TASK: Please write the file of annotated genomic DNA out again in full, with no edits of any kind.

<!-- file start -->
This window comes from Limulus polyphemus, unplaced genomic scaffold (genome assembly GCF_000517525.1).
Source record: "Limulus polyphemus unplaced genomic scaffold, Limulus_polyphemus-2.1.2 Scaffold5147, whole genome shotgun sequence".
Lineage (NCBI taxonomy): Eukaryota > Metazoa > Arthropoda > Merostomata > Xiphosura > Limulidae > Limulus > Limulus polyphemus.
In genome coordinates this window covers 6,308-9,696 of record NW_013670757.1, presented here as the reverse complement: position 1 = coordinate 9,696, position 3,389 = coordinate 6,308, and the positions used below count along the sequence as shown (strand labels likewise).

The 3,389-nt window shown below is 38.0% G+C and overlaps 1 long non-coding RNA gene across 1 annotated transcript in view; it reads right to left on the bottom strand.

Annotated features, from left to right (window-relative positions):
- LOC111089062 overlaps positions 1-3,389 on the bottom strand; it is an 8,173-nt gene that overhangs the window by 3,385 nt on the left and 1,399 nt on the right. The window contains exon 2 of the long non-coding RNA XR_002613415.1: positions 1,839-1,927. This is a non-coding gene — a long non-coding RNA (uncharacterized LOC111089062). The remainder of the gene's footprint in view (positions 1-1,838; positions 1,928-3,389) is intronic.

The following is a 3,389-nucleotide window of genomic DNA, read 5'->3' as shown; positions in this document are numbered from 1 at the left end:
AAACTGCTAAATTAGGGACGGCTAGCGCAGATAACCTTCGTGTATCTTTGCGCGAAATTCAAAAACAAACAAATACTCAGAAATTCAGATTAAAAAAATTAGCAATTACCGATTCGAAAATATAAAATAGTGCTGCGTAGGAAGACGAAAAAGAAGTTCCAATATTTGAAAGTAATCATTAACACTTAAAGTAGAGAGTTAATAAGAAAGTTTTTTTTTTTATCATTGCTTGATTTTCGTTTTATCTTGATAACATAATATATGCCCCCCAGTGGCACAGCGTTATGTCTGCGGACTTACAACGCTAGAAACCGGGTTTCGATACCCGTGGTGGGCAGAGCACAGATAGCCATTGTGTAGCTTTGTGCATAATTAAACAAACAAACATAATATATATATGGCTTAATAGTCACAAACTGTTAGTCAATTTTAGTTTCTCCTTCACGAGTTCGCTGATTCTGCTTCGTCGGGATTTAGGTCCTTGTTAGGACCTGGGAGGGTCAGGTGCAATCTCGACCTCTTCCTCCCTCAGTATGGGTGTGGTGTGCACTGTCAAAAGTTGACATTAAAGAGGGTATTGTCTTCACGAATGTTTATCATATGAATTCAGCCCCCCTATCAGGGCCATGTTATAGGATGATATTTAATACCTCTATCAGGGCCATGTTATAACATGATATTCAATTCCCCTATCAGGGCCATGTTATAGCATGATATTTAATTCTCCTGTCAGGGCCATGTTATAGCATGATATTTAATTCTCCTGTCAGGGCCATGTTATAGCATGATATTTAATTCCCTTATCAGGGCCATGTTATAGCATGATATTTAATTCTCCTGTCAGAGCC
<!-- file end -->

This window comes from Limulus polyphemus, unplaced genomic scaffold (genome assembly GCF_000517525.1).
Source record: "Limulus polyphemus unplaced genomic scaffold, Limulus_polyphemus-2.1.2 Scaffold5147, whole genome shotgun sequence".
Lineage (NCBI taxonomy): Eukaryota > Metazoa > Arthropoda > Merostomata > Xiphosura > Limulidae > Limulus > Limulus polyphemus.
In genome coordinates this window covers 6,308-9,696 of record NW_013670757.1, presented here as the reverse complement: position 1 = coordinate 9,696, position 3,389 = coordinate 6,308, and the positions used below count along the sequence as shown (strand labels likewise).

The 3,389-nt window shown below is 38.0% G+C and overlaps 1 long non-coding RNA gene across 1 annotated transcript in view; it reads right to left on the bottom strand.

Annotated features, from left to right (window-relative positions):
- LOC111089062 overlaps positions 1-3,389 on the bottom strand; it is an 8,173-nt gene that overhangs the window by 3,385 nt on the left and 1,399 nt on the right. The window contains exon 2 of the long non-coding RNA XR_002613415.1: positions 1,839-1,927. This is a non-coding gene — a long non-coding RNA (uncharacterized LOC111089062). The remainder of the gene's footprint in view (positions 1-1,838; positions 1,928-3,389) is intronic.

The following is a 3,389-nucleotide window of genomic DNA, read 5'->3' as shown; positions in this document are numbered from 1 at the left end:
AAACTGCTAAATTAGGGACGGCTAGCGCAGATAACCTTCGTGTATCTTTGCGCGAAATTCAAAAACAAACAAATACTCAGAAATTCAGATTAAAAAAATTAGCAATTACCGATTCGAAAATATAAAATAGTGCTGCGTAGGAAGACGAAAAAGAAGTTCCAATATTTGAAAGTAATCATTAACACTTAAAGTAGAGAGTTAATAAGAAAGTTTTTTTTTTTATCATTGCTTGATTTTCGTTTTATCTTGATAACATAATATATGCCCCCCAGTGGCACAGCGTTATGTCTGCGGACTTACAACGCTAGAAACCGGGTTTCGATACCCGTGGTGGGCAGAGCACAGATAGCCATTGTGTAGCTTTGTGCATAATTAAACAAACAAACATAATATATATATGGCTTAATAGTCACAAACTGTTAGTCAATTTTAGTTTCTCCTTCACGAGTTCGCTGATTCTGCTTCGTCGGGATTTAGGTCCTTGTTAGGACCTGGGAGGGTCAGGTGCAATCTCGACCTCTTCCTCCCTCAGTATGGGTGTGGTGTGCACTGTCAAAAGTTGACATTAAAGAGGGTATTGTCTTCACGAATGTTTATCATATGAATTCAGCCCCCCTATCAGGGCCATGTTATAGGATGATATTTAATACCTCTATCAGGGCCATGTTATAACATGATATTCAATTCCCCTATCAGGGCCATGTTATAGCATGATATTTAATTCTCCTGTCAGGGCCATGTTATAGCATGATATTTAATTCTCCTGTCAGGGCCATGTTATAGCATGATATTTAATTCCCTTATCAGGGCCATGTTATAGCATGATATTTAATTCTCCTGTCAGAGCC